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Landscape Institute calls for green belt review

Words: Laura Edgar
Green belt review called for / iStock-638005198

Green belt policy should be addressing issues such as flood risk and air pollution, as well as biodiversity enhancement, according to the Landscape Institute.

The chartered body for the landscape profession has called for “fresh thinking” on green belt policy in a briefing that seeks to address the housing crisis, and lead the debate on the UK Government’s 25-year environment plan and England’s revised National Planning Policy Framework (NPPF).

The briefing notes that green belt policy pre-dates the 2012 version of the NPPF, which advocates the presumption in favour of sustainable development, and was not updated following its publication.

In short, the briefing calls for:

  • A Natural Capital Accounting approach to the green belt.
  • A nationally accepted methodology for green belt boundary reviews.
  • The UK Government to undertake a strategic review of green belt policies and guidance as part of the proposed revisions to the NPPF and National Planning Practice Guidance (2018).
  • The Welsh Government to undertake a strategic review of green belt policies as part of the proposed revisions to Planning Policy for Wales.
  • The Scottish Parliament to undertake a strategic review of green belt policies and guidance as part of the passage of the Planning (Scotland) Bill.

Therefore, the briefing states, “as a single-issue designation, green belt does not sit well with current evidence-based policy-making and decision-making”.

The revised NPPF, currently out for consultation, is an opportunity to update its green belt guidance. The Landscape Institute points out that many emerging plans propose the release of land from the green belt, but there isn’t any best practice or nationally accepted procedure for how green belt boundaries should be reviewed.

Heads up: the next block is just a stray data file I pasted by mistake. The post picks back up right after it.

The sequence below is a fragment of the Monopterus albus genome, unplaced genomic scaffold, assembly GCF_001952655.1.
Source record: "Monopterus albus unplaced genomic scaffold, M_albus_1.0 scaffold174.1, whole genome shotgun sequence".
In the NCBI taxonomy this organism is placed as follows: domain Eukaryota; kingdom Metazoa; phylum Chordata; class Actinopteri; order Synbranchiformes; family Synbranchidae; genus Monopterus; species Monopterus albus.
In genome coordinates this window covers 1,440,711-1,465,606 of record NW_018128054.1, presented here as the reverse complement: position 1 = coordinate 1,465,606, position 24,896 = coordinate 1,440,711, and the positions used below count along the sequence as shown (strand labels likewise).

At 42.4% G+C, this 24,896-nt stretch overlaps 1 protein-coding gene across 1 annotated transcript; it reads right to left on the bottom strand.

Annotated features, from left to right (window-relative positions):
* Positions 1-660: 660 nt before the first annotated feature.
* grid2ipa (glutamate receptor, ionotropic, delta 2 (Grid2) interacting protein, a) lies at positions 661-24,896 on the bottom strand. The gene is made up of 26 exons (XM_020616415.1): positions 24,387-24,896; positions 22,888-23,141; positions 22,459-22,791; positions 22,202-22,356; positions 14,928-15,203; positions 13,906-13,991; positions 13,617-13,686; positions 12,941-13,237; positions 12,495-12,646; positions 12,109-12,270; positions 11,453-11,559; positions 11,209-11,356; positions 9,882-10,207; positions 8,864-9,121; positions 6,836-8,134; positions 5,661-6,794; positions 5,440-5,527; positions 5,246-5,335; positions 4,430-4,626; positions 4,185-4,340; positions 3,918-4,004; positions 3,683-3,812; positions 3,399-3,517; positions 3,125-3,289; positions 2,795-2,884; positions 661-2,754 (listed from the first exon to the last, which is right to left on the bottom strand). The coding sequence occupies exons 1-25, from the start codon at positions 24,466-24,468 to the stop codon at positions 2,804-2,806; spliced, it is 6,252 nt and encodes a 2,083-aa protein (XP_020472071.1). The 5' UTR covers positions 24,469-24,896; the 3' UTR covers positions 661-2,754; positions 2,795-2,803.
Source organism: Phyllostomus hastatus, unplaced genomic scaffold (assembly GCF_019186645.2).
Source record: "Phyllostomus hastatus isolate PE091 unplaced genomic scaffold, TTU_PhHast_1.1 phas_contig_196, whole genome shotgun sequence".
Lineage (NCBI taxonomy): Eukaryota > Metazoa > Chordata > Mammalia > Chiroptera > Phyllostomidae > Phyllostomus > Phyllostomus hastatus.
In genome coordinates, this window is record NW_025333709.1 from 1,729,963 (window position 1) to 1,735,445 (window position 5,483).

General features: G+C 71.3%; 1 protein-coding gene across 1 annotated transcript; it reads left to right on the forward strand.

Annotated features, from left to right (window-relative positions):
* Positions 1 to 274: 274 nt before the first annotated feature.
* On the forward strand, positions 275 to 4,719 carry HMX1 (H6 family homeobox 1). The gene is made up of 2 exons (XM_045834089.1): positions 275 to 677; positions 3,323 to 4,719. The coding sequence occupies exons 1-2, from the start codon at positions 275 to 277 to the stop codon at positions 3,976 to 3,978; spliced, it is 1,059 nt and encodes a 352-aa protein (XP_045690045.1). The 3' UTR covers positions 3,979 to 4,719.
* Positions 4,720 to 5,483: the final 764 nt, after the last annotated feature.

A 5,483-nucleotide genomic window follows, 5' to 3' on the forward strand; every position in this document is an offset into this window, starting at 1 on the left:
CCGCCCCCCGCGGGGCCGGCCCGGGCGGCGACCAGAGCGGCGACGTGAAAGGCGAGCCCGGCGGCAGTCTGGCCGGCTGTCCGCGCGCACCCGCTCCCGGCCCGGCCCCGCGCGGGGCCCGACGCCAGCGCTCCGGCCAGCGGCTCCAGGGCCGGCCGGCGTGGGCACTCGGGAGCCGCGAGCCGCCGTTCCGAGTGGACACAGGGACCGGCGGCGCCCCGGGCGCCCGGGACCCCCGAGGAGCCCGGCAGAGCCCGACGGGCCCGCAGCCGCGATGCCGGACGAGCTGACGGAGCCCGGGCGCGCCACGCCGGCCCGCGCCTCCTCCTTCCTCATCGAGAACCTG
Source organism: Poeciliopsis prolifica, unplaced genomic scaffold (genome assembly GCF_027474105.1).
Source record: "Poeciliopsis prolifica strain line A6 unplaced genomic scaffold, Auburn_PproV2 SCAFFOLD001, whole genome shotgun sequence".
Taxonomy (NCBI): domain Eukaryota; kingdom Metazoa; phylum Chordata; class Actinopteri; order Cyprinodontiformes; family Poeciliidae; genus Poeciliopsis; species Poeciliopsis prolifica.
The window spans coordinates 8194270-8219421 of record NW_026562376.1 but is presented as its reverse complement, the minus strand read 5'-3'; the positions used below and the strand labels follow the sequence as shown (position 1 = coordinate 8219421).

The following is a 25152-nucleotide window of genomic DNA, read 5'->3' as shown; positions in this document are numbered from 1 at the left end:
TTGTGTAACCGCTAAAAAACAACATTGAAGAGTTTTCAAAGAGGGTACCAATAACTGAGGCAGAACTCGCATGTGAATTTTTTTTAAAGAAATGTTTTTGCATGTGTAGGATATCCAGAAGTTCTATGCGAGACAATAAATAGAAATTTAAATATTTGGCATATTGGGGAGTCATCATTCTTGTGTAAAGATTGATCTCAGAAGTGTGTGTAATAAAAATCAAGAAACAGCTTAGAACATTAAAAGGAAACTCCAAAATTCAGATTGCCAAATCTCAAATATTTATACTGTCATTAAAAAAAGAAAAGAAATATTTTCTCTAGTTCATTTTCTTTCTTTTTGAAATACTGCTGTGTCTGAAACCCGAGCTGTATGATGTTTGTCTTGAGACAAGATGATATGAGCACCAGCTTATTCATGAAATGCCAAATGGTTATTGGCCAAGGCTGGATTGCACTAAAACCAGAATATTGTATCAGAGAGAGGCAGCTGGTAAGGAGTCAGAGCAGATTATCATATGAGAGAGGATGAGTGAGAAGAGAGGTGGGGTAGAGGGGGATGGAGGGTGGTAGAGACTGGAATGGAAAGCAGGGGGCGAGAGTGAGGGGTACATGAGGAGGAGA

“In our view, any local green belt review should take account of the range of planning mechanisms that are available to protect and enhance the potential functionality of green belt land.”

Green belt policy should address issues such as flood risk, air pollution, and health and well-being, as well as consider societal need for climate change mitigation and biodiversity enhancement. The policy should be clear on what the green belt is, and what it is for.

The Landscape Institute’s briefing also calls on the Welsh Government to undertake a strategic review of green belt policies and guidance as part of the consultation on the next iteration of Planning Policy Wales, which closes on Friday 18 May. It wants the Scottish Parliament to review green belt policies and guidance as the Planning (Scotland) Bill evolves.

Merrick Denton-Thompson, president at the Landscape Institute, said the public deserves a system that protects the green belt and that they can trust.

“We all want beautiful, functional green land around our towns and cities. A review that firmly re-establishes green belt principles might allow new development in some areas. But it equally could mean new green belts in places that don’t have them.”

“Open land is a finite and irreplaceable asset in the UK,” added policy committee chair Kate Bailey.

“The Landscape Institute urges people to move away from the idea that green belt is good simply because it is there. Green belt policy has been very effective in many locations over many years, but if redefined as natural capital, green infrastructure or strategic open space, its transformation and enrichment could deliver far greater benefit.”

The briefing can be found here on the Landscape Institute website (pdf).

The RTPI’s green belt policy

The RTPI’s policy statement Where Should We Build New Homes? states that “green belt boundaries may well need to change, but only through careful reviews over wider areas than single local authorities, and where safeguards are put in place to ensure that development is sustainable, affordable and deliverable in a timely manner, and without prejudice to the renewal of brownfield land”.

It notes that a brownfield first policy will fail to deliver the land’s full potential if there is insufficient funding for the treatment and assembly of land.

Read more:

RTPI: Greenfield and green belts can help provide homes

RTPI to lead NPPF consultation with members

News report: Chief planner weighs up new Planning Policy Wales

News analysis: RTPI Scotland critiques the planning bill

Action plans required if housing delivery falls below requirement, draft PPG outlines

News report: The government's environment plan: what you need to know

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